Thursday, July 31, 2008

Muni Band Will Play On

Do you take the free Long Beach Municipal Band summer concert series for granted?

Did you know that it was in jeopardy?

Some of you remember when the 8 week, 5 concert a week schedule was trimmed to 8 weeks, 4 concerts a week.


Some of you remember the 2 years when the 8 week, 4 concert a week schedule was trimmed to 6 weeks, 4 concerts a week.


A few years ago those 2 weeks were restored.


According to this article in the Long Beach Press Telegram, the band will be back for year 100 despite a reduction in its funding:

Band will play on
By John Canalis, Staff Writer
Article Launched: 07/30/2008 10:54:29 PM PDT

LONG BEACH - The Long Beach Municipal Band should make it to 100.

The nation's oldest municipally funded band, now in its 99th year, survived the city's suggested budget cuts, officials said Wednesday.

"There is a proposed and small reduction consistent with a lot of the reductions in the rest of the city," said Phil Hester, director of the Department of Parks, Recreation and Marine.

The band's $550,000 budget is facing about a 10 percent cut, or $5,500, Hester said.

"We're going to be starting on some of the celebrations for them," Hester said of the band's forthcoming centennial.

Along with "Snow Days" in city parks and the Police Athletic League, the band's coda is a perennial rumor around budget time. This year was no exception.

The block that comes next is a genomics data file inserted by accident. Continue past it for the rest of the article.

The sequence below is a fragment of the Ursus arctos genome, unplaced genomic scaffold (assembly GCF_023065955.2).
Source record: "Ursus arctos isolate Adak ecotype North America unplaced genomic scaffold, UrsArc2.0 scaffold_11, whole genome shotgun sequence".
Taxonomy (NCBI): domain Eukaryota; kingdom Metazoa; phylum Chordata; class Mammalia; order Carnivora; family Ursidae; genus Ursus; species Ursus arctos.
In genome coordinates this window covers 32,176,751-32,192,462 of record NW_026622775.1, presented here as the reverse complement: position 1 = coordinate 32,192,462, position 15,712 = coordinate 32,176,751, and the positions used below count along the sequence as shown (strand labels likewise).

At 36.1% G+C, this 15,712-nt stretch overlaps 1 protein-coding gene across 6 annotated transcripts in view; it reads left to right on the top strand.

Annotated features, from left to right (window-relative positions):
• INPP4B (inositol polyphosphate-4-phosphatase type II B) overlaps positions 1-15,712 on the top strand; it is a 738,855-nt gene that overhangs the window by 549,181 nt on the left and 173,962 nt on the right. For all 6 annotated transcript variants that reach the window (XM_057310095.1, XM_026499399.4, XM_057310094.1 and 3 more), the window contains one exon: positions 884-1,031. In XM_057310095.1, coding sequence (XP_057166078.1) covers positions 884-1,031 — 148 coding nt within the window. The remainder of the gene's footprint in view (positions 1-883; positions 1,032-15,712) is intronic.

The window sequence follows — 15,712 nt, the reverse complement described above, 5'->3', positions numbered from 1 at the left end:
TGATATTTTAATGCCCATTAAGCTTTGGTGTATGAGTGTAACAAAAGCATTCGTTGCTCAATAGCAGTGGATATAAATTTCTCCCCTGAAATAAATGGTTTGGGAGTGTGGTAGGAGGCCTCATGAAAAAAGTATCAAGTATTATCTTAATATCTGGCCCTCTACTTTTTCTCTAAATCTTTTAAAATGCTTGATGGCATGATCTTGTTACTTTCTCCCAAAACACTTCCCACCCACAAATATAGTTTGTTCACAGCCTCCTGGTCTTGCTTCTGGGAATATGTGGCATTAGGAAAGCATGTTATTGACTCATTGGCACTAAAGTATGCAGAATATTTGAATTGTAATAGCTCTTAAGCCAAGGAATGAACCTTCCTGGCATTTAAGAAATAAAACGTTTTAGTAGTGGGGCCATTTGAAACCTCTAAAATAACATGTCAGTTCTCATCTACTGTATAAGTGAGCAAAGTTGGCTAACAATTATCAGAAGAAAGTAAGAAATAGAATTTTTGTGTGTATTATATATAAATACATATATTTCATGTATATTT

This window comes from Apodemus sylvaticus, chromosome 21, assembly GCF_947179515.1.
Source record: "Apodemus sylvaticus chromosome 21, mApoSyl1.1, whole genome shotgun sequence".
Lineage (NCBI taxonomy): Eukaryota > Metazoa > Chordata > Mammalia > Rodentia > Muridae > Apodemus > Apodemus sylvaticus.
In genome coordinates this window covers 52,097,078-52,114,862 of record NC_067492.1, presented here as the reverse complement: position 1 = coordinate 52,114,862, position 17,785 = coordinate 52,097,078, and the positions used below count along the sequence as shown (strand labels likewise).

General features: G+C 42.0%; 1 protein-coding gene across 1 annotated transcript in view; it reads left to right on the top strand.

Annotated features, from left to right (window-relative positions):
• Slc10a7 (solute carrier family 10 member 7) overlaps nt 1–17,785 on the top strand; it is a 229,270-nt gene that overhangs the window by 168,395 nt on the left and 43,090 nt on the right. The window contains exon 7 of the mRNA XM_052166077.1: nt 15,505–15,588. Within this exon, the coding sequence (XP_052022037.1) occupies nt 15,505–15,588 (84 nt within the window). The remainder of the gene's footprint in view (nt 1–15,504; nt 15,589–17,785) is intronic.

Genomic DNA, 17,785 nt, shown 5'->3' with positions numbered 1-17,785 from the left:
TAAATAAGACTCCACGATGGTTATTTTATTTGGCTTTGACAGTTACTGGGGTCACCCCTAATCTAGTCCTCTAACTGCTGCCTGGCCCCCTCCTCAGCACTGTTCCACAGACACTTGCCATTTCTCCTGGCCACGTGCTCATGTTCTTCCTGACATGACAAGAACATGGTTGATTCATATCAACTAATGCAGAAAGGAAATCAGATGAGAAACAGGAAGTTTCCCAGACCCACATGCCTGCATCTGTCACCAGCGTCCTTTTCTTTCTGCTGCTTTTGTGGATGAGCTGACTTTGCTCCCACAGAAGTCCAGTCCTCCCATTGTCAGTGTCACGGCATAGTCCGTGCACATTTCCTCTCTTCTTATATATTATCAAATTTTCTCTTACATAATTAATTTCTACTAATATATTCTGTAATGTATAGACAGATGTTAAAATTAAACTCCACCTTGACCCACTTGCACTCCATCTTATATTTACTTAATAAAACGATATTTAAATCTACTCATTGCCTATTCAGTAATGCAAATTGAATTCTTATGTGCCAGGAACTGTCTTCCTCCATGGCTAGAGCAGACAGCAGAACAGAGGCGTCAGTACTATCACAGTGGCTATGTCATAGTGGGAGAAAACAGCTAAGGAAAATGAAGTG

But supporters view the band as a cultural institution and have worked fervently over the years to preserve its funding, albeit in an abridged fashion. The band could also make up the shortfall with donations. The El Dorado Park Women's Association and other groups help raise money for the band.

In its prime, the band played large concerts at the vaunted Municipal Auditorium, which closed in 1975, and on the beach.

Now the band, led by conductor Larry Curtis, is best known for a summer series at Marine Stadium, the Aquarium of the Pacific and Bixby, El Dorado, Los Cerritos, Whaley and other parks.

The free event, now under the Sea Festival umbrella, draws large

crowds, who roll out blankets and picnic baskets well before showtime.
Fifth District Councilwoman Gerrie Schipske said she was told by the City Manager's Office as recently as three weeks ago that cuts of some kind were being considered for the band, but she did not know the percentage.

"We haven't seen the budget yet, so I don't want to be alarmist," Schipske said, "but that was put out there as one of the hypothetical-horrible, worst-case scenarios."

The budget, which was formulated by City Manager Pat West and Mayor Bob Foster, can be adjusted by the City Council, which has the final say.

There is likely to be some back-and-forth over the spending plan. The city must close a $16 million to $17 million budget gap.

Schipske said she would oppose any reductions to the "Muni Band."

"This is not the year to make reductions in the band," she said. "People are expecting a celebration."

No doubt supporters will be out at the next two performances, 6:30 tonight at Marine Stadium, and 6:30 p.m. Friday at El Dorado Park. For other upcoming performances, go to

I am grateful to those who feel that the Long Beach Municipal Band is worth preserving.

I love my job!

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